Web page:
on the manner and place classification systems. This means that children may
think about words in terms of the way that they say them.
               The classification system

    Place   Bilabial   Labiodental   Dental   Alveolar   Postalveolar   Palatal   Velar   Glottal

Plosive     p b                               t d                                 k g

Nasal           m                               n

Fricative              f v           th ð     s z        sh   ʒ                    ng      h

Approxim                                        r                       j

Lateral                                         l
Forced Choice/ Sound Families
These activities asked children which words sounded a little bit the same
using friendly characters and their “favourite” words. The sounds within
the words here were being compared to each other. Children showed us
the words sounded “a little bit the same” by giving it to the character or
sounded different by putting the word in the bin.

                          “tough”        “bus”


Memory Confusions
This task used nonsense words as this is a purer measure of children’s
memory ability for different sounds. Children were given the nonsense
Christian names of animals and they had to remember them. The errors
that the children made were analysed. Children could make errors based
on the initial sounds of words or based on manner/place of articulation.

          “mern”                       “moab”                     “vit”
Children were shown pictures and had to quickly tell us what they were. However
beforehand they heard a word being spoken which did not match the picture. The
word was either matched on manner or place (or were unrelated) to investigate
which would have more of an effect on the time for the children to name the
picture. These words could have either helped or distracted the child.


Word Production
Here children were asked to listen to a word and then say as many words as they
could that sounded a little bit the same as it, using puppets. They could make up
nonsense words too.
Background measures
Both the nursery and reception classes scored average to slightly above
average in the expressive vocabulary tests.
As expected the nursery children showed low letter/sound knowledge, with
approximately half being unable to recall more than one.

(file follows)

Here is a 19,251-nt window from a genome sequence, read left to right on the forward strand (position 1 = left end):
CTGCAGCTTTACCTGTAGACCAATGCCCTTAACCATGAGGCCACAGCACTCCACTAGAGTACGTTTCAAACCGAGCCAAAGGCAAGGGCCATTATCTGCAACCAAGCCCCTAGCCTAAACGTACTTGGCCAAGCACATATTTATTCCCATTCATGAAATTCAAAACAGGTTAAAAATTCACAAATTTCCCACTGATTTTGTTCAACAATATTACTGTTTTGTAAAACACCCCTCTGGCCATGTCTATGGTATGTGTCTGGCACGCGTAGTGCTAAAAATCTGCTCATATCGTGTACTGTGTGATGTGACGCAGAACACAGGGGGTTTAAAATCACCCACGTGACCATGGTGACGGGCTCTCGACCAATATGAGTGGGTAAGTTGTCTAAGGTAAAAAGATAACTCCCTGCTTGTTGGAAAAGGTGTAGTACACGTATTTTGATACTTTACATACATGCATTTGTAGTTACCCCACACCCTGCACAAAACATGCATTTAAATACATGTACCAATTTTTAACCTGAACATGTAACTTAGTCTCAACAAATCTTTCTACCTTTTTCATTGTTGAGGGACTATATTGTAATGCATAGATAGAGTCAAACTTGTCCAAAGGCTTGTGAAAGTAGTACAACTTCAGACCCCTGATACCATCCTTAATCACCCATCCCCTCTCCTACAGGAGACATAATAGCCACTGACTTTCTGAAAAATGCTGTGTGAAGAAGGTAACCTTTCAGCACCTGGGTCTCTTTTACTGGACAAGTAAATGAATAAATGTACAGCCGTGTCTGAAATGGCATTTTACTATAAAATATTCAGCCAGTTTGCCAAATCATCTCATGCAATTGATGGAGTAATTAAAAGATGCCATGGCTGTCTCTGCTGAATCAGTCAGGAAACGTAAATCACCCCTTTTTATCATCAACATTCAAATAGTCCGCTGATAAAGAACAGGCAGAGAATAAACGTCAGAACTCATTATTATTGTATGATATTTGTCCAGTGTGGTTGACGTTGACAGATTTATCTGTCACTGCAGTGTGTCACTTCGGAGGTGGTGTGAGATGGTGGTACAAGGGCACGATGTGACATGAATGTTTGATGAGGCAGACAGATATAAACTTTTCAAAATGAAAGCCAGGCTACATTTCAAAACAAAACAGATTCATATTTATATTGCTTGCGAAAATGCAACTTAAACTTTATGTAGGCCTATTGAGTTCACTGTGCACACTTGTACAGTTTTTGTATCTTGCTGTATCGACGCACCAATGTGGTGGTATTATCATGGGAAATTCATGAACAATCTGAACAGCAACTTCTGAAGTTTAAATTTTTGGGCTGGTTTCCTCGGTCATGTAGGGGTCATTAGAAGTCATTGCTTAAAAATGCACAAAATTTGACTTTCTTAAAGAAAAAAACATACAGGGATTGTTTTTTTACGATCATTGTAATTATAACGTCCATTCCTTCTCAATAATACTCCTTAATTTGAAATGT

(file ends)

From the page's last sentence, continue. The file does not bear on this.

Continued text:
As hoped the reception children showed good knowledge with half of the
children being able to name at least 24 letter/sounds.

General testing conditions
We were particularly pleased with the levels of concentration of most of the
children. The children were able to work with us and on a computer for up to 15
minutes. This is particularly commendable in the nursery children for whom this
would have been their first exposure to sitting down and completing a piece of
“work” with an adult.
Forced Choice/ Sound Families
Both tasks produced similar results.
Where the consonants within words were matched on manner of articulation
children were more likely to rate these words as sounding similar than when
matched on place or not at all.
This was more likely to happen when the match on manner was made at the
ends of words and not at the beginnings.

Children were more likely to rate words that started or ended with the same
sound as sounding the same as can be seen in the following graph.
                                 Sound similarities in Forced Choice
same" responses out of 2
 number of "sounds the











                                      Relationship between test and target
                                  ("favourite") word and where match occurs
Memory confusions
As adults we are more likely to mix up words that start with the same sound
(just think how many times you’ve mixed up the names Joshua, John and
However children work differently - they have shown us here that they do not
mix up initial sounds particularly.
The children were more likely to mix up words that shared manner at both the
start and end of words than was expected statistically.

Many children showed excellent concentration and memory skills, some
remembering all of the nonsense names over 24 hours period!
Unfortunately our results for priming were disappointing. The effect of words